Inside a MonoBehaviour MyComponentA I have a list of MyComponentB (also a MonoBehaviour) like so:

List<MyComponentB> myList;

This list gets populated mostly through editor scripts at edit time. Now say that someone who is editing the scene comes along and deletes a game object that has MyComponentB attached, and also happens to be referenced by the list above.

How can MyComponentA fix the list to remove null references after such a deletion? I basically want to make this automatic so that when designers delete these objects, they dont have to go hunt down which MyComponentA referenced them and fix the list.

My naive approach was to have a circular reference from MyComponentB to MyComponentA (so that it knows which list it belongs in), and then unregister it properly when OnDestroy gets called. This however doesn't work at edit time unfortunately since OnDestroy is not called.

Thanks for your help!

  • \$\begingroup\$ i cant understand your question very well. when an object is deleted in unity even if its in editor or play mode, all of its referencess set free from the ram automatically. \$\endgroup\$ – virtouso Oct 11 '19 at 7:54
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    \$\begingroup\$ @virtouso What I get from the question is that the OP has a list that is referencing Components (or GameObjects) and when Unity destroys these, the lists will still have an entry but it will reference to null. I have had that question before though I currently don't remember how I fixed it :(. Iirc you will get errors saying that you are referencing a destroyed gameobject. \$\endgroup\$ – D.Kallan Oct 11 '19 at 8:17
  • \$\begingroup\$ @D.Kallan generally null checking is not a good approach in programming as results in defencive programming but in this case you dont have another choice. on deletion event you can write a code that removes every object that is equal to null in the list \$\endgroup\$ – virtouso Oct 11 '19 at 8:50

Although there are probably multiple ways to do this, the one you already mentioned is probably the simplest one to implement with the least amount of edge cases in which it doesn't work... That being said, if someone has a better approach, I'm interested aswell.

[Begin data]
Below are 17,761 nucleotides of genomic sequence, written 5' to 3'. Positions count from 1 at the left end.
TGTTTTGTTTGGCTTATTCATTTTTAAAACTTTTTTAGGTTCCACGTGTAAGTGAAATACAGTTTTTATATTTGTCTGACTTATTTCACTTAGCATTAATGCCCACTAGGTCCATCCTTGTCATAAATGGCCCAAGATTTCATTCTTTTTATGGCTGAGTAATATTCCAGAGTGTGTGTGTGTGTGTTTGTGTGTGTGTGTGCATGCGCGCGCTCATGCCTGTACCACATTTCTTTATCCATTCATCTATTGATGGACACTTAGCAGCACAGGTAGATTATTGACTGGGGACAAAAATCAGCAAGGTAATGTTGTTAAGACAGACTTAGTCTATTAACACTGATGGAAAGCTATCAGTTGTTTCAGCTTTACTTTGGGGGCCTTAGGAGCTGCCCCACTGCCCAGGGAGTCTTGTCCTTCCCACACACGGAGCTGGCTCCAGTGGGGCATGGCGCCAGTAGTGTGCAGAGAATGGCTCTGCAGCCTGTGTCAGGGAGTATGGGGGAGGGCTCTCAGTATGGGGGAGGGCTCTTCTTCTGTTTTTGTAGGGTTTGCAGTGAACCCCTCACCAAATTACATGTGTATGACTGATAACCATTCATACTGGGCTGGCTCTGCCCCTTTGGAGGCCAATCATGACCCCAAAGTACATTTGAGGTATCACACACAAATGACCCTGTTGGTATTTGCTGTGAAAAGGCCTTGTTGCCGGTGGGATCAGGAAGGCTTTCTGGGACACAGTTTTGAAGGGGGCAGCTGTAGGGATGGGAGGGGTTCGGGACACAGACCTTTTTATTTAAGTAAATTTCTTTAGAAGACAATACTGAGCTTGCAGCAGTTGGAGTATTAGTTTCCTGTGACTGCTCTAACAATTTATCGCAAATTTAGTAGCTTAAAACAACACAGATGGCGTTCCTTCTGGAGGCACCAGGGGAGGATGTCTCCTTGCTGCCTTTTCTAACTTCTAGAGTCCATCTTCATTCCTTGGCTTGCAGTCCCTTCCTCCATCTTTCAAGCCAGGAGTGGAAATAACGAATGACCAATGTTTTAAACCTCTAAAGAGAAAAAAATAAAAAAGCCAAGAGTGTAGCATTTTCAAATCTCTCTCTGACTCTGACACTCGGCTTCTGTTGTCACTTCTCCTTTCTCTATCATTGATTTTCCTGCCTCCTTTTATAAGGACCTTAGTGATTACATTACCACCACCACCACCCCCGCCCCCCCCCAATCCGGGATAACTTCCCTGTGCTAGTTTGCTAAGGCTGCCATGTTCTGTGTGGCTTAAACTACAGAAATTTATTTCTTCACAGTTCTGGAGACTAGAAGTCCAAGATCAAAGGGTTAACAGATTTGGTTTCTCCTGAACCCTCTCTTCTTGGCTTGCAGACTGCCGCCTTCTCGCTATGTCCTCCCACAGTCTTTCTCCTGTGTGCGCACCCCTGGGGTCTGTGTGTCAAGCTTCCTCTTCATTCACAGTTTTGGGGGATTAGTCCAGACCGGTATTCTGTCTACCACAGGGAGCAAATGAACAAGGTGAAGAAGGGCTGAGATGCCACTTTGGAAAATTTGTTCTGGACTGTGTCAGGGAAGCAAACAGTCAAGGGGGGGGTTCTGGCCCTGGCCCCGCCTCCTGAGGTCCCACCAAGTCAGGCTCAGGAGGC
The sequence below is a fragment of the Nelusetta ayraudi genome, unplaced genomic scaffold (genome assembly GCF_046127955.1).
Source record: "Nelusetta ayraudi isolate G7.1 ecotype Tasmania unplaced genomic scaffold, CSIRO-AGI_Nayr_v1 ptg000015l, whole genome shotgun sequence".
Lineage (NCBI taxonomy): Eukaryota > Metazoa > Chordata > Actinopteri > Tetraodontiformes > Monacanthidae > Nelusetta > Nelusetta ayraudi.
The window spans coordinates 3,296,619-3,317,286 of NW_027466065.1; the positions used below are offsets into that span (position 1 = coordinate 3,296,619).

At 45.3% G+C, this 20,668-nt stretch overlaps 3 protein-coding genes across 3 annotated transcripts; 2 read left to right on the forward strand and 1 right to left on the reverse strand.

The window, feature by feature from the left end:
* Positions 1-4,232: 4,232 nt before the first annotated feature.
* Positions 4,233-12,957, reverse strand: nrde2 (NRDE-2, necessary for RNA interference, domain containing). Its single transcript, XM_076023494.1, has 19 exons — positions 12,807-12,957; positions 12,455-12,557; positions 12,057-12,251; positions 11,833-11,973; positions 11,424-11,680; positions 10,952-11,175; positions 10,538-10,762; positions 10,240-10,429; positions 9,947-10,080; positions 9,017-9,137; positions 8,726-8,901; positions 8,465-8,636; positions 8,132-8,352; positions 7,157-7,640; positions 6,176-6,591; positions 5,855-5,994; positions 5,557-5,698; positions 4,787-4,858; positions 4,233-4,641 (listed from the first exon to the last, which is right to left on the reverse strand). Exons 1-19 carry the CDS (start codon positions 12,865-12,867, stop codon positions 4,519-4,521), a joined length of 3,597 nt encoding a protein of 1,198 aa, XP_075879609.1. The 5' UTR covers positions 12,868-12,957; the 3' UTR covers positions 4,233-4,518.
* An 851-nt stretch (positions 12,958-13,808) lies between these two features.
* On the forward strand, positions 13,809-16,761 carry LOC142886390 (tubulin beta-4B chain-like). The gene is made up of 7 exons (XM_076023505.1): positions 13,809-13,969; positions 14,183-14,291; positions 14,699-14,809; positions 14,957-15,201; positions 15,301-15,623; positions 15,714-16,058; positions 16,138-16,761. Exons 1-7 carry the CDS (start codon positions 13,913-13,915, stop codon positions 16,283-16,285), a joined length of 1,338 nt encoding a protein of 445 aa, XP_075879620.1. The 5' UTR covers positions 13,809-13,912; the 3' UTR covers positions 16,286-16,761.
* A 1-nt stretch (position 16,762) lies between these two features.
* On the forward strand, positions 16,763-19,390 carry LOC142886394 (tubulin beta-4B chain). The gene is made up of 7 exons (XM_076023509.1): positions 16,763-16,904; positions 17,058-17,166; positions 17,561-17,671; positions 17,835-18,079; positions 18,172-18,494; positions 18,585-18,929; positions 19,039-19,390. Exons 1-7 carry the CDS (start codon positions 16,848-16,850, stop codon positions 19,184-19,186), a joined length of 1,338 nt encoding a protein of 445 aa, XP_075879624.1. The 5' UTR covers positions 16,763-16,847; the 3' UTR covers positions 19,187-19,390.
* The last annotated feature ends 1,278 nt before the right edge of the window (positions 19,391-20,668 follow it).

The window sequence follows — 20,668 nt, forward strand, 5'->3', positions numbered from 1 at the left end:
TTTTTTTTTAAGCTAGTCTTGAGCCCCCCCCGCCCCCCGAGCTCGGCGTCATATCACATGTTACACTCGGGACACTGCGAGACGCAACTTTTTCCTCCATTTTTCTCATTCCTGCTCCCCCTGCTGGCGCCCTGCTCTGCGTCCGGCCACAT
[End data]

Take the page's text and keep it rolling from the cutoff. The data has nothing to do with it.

By adding [ExecuteInEditMode] you can get your original idea to work. Note that this means that all other Unity methods will be called outside of playmode aswell (like Start, Update, OnGUI, etc.).

First the class which contains the List:

public class Example2 : MonoBehaviour
    public List<GameObject> listOfGo = new List<GameObject>(); // This works well with Undo
    public List<Example> listOfExample = new List<Example>(); // This works, but not with Undo :( therefore I advise storing the GameObject instead as done in the list above

Then the other class that removes itself from the list:

public class Example : MonoBehaviour
    [SerializeField] private Example2 _parent;

    private void OnDestroy()
        if (!Application.IsPlaying(this))
            // Register Undo, so that when you ctrl-z the delete operation, it is re-added to the list
            UnityEditor.Undo.RecordObject(_parent, "Remove from parent");

            // Remove from list

Note that i above example, the ListOfExample is only added to show that it doesn't work with Undo, you don't actually need to use 2 lists ;)

You might be able to do this using Undo.postprocessModifications instead but I haven't tried this, I also think that even if you'd get it to work using that callback, it is probably not very robust as Unity might change stuff behind the scenes that you would rely on with that approach...

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